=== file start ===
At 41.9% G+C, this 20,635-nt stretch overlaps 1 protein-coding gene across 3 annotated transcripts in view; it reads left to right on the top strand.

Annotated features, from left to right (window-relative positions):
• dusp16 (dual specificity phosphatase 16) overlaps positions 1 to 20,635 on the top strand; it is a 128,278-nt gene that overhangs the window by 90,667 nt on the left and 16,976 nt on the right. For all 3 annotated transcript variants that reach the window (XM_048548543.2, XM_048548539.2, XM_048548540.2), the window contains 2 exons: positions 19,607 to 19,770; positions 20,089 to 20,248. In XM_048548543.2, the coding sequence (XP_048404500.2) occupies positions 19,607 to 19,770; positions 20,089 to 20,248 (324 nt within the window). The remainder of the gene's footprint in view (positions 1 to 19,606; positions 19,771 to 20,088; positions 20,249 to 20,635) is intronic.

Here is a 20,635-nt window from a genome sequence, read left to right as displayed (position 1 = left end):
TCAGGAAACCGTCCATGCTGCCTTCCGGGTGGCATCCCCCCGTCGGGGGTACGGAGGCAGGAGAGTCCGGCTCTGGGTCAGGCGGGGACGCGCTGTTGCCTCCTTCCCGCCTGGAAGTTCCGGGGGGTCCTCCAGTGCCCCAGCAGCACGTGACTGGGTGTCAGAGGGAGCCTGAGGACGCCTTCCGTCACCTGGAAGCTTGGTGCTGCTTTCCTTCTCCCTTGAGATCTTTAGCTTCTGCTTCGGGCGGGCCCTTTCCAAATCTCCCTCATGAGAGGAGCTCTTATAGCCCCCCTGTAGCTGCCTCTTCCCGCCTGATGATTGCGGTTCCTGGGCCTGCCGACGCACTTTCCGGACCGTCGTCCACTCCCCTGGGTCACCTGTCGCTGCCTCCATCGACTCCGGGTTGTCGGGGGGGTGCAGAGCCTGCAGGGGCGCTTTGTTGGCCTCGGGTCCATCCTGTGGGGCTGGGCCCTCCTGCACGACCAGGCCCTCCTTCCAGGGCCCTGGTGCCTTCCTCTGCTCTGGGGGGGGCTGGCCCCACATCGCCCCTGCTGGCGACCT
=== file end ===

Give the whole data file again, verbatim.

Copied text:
At 41.9% G+C, this 20,635-nt stretch overlaps 1 protein-coding gene across 3 annotated transcripts in view; it reads left to right on the top strand.

Annotated features, from left to right (window-relative positions):
• dusp16 (dual specificity phosphatase 16) overlaps positions 1 to 20,635 on the top strand; it is a 128,278-nt gene that overhangs the window by 90,667 nt on the left and 16,976 nt on the right. For all 3 annotated transcript variants that reach the window (XM_048548543.2, XM_048548539.2, XM_048548540.2), the window contains 2 exons: positions 19,607 to 19,770; positions 20,089 to 20,248. In XM_048548543.2, the coding sequence (XP_048404500.2) occupies positions 19,607 to 19,770; positions 20,089 to 20,248 (324 nt within the window). The remainder of the gene's footprint in view (positions 1 to 19,606; positions 19,771 to 20,088; positions 20,249 to 20,635) is intronic.

Here is a 20,635-nt window from a genome sequence, read left to right as displayed (position 1 = left end):
TCAGGAAACCGTCCATGCTGCCTTCCGGGTGGCATCCCCCCGTCGGGGGTACGGAGGCAGGAGAGTCCGGCTCTGGGTCAGGCGGGGACGCGCTGTTGCCTCCTTCCCGCCTGGAAGTTCCGGGGGGTCCTCCAGTGCCCCAGCAGCACGTGACTGGGTGTCAGAGGGAGCCTGAGGACGCCTTCCGTCACCTGGAAGCTTGGTGCTGCTTTCCTTCTCCCTTGAGATCTTTAGCTTCTGCTTCGGGCGGGCCCTTTCCAAATCTCCCTCATGAGAGGAGCTCTTATAGCCCCCCTGTAGCTGCCTCTTCCCGCCTGATGATTGCGGTTCCTGGGCCTGCCGACGCACTTTCCGGACCGTCGTCCACTCCCCTGGGTCACCTGTCGCTGCCTCCATCGACTCCGGGTTGTCGGGGGGGTGCAGAGCCTGCAGGGGCGCTTTGTTGGCCTCGGGTCCATCCTGTGGGGCTGGGCCCTCCTGCACGACCAGGCCCTCCTTCCAGGGCCCTGGTGCCTTCCTCTGCTCTGGGGGGGGCTGGCCCCACATCGCCCCTGCTGGCGACCT